The winter months are perfect for mixing up a batch of cocoa and sitting on the couch under your blanket that serves as both a conduit of warmth and an eye shield for some of the scarier moments you’ll see in the films below. All 25 of these movies can be found under the “horror” portion of Netflix‘s streaming menu, so read on and make room in your queue for these creepy classics.
25. Night Breed: The Director’s Cut
Writer-Director-Novelist Clive Barker has one of the darkest and twisted minds in the history of the horror genre (it’s currently not on Netflix, but you should go out of your way to see Midnight Meat Train, based on one of his Books of Blood). This follow-up directorial effort to Hellraiser — which is a bit more slanted to fantasy-horror — was originally a bit of a mess due to rampant studio edits. Netflix has The Director’s Cut now, and it’s drastically better than the theatrical version due to an enhanced character arc that doesn’t bend its will to the slew of creature effects.
24. VHS/VHS 2
Found footage can be hit-or-miss, but in this pop-culture journalist’s opinion, the genre has a place in film. VHS and VHS 2 combines the archetype with an anthology premise that packs several short films around one primary narrative thread, and in both films, they’re forgettable. What’s fun here is the POV-like pleasure you get from entering the shoe’s of the antagonist or protagonist in these ghoulish tales. They’re not all great — with some of the limitations of a minimized budget evident in the weaker entries — but just like a book of short stories, even if it’s bad, it doesn’t last very long.
Guillermo del Toro’s first foray into the Hollywood machine is his least favorite film, but even so, Mimic still manages to provide some monster movie fun. del Toro’s knack for creating suspenseful set pieces looms largely, even if the payoffs feel contrived. It’s not intellectually pleasing in any manner, as his first American effort after Cronos should have been, but the traces of magic that the Mexican auteur would later wrangle for Pan’s Labyrinth and Hellboy are evident.
22. Friday the 13th
Jason Voorhees’ mother does the damage in the first chapter of this long-running and oft-remade horror series. None of the Friday the 13th films really deliver any kind of visceral chills other than perhaps a few jump-scares, but as far as campy slasher films go, this one at least tries in some fashion to take itself seriously, and its effect on pop-culture cannot be ignored.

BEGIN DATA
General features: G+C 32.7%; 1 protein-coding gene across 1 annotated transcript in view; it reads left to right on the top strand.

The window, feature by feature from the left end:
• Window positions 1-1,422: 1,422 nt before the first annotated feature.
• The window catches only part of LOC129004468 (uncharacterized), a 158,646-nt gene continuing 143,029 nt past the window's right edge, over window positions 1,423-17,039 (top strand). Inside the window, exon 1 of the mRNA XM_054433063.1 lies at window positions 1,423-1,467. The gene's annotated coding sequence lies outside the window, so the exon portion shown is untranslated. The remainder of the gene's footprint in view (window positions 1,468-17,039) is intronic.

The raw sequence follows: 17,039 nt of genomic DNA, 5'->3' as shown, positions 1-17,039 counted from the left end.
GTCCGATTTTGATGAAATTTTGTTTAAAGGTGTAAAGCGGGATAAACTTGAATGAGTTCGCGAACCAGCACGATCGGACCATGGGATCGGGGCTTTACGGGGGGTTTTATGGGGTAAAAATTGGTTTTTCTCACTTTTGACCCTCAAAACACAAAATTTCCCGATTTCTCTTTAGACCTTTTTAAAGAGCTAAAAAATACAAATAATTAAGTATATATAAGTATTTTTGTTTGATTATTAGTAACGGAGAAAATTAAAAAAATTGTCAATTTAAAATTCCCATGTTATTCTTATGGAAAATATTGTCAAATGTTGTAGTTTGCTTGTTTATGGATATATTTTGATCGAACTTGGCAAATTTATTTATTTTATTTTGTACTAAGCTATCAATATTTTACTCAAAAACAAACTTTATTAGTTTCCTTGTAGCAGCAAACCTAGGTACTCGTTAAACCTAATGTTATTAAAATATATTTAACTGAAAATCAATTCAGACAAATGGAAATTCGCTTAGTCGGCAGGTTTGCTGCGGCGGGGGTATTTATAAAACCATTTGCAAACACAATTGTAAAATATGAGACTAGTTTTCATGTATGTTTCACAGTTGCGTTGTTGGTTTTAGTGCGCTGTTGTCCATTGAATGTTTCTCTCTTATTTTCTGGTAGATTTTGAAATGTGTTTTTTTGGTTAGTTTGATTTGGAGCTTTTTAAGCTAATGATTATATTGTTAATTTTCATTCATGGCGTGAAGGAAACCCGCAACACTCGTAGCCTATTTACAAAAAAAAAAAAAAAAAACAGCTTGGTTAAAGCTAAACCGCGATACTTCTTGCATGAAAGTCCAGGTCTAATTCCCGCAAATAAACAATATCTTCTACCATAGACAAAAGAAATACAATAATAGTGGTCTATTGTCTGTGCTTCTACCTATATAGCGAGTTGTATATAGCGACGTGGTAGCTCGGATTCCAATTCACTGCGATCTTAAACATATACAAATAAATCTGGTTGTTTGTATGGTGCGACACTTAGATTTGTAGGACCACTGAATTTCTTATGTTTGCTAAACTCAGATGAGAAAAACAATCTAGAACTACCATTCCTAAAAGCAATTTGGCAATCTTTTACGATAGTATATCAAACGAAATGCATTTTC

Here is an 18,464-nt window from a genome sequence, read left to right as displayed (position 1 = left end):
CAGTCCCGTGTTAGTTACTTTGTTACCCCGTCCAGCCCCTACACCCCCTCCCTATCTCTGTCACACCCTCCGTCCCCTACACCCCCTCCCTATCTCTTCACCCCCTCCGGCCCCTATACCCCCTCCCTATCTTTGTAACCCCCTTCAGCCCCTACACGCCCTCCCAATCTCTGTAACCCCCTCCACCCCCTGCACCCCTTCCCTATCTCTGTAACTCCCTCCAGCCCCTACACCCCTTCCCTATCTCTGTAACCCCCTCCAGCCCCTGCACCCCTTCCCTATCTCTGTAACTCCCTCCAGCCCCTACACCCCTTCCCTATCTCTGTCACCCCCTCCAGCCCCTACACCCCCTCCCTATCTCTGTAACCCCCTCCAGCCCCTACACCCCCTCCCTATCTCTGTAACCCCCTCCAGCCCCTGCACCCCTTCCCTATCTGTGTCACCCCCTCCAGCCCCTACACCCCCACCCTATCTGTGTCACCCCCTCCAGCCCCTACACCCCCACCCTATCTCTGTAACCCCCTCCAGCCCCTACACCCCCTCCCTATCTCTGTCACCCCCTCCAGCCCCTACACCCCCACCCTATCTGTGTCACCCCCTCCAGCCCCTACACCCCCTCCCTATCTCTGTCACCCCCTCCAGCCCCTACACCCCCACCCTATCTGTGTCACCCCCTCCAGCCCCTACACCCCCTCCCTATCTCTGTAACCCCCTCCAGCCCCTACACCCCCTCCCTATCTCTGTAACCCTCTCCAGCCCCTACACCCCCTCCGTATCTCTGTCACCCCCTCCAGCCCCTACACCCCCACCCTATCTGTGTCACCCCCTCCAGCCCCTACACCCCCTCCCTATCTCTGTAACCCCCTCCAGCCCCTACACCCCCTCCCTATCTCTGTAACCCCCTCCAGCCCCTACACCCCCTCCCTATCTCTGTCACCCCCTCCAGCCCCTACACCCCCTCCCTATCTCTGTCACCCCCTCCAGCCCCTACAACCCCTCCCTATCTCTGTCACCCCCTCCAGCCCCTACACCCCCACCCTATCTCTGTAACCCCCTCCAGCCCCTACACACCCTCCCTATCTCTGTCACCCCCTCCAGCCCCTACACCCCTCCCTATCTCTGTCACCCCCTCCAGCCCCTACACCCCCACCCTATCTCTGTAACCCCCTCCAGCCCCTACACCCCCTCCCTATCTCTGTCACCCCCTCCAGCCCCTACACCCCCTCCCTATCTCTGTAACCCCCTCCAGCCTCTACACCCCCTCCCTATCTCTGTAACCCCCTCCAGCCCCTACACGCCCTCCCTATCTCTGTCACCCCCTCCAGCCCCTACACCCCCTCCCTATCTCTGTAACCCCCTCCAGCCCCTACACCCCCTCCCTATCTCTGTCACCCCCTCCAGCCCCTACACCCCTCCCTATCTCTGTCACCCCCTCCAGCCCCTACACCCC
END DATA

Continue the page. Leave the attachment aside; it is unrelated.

21. Dead Snow
This Norwegian horror-comedy makes no effort to provide anything but an entertaining roller coaster ride set on a track of bones and blood. There’s plenty of gore for those who enjoy their scares spiced with entrails, but what makes this film enjoyable is its ability to stay self-aware while still keeping enough distance to draw you into its Nazi-zombie narrative.
20. Jeepers Creepers
There’s nothing novel about Victor Salva’s part-slasher, part-monster movie, and yet it still manages to entertain. Salva somehow injects the winged, slimy fleshed monster — that enjoys plucking the eyeballs from his victims — with a bit of humor and personality just through its expressions, and the gamble works well. Not a lot of brain power is needed to enjoy Jeepers Creepers, but not everything has to be a Stanley Kubrick film.
Barker makes this list a second time, but it’s this film that almost fully embodies the nightmarish qualities of his literary works. Based on The Hellbound Heart (a frightening novella that is so genuinely disturbing that no film could do it justice), Hellraiser is saturated with enough sexual undertones and creative demonic delicacies to make it a one-of-a-kind morbidity, even if it has some limitations.
18. The Sacrament
Ti West started his fairly young career in the horror genre, but it’s evident that his skills as a filmmaker could thrust him — like the Peter Jacksons and Sam Raimis of this world — into a more mainstream role which might begin to take form with his Ethan Hawke western due the end of this year. To get a taste of the talent of Ti, The Sacrament provides a boiling pot premise — in a David Koresh-like camp — that explodes during the film’s final act.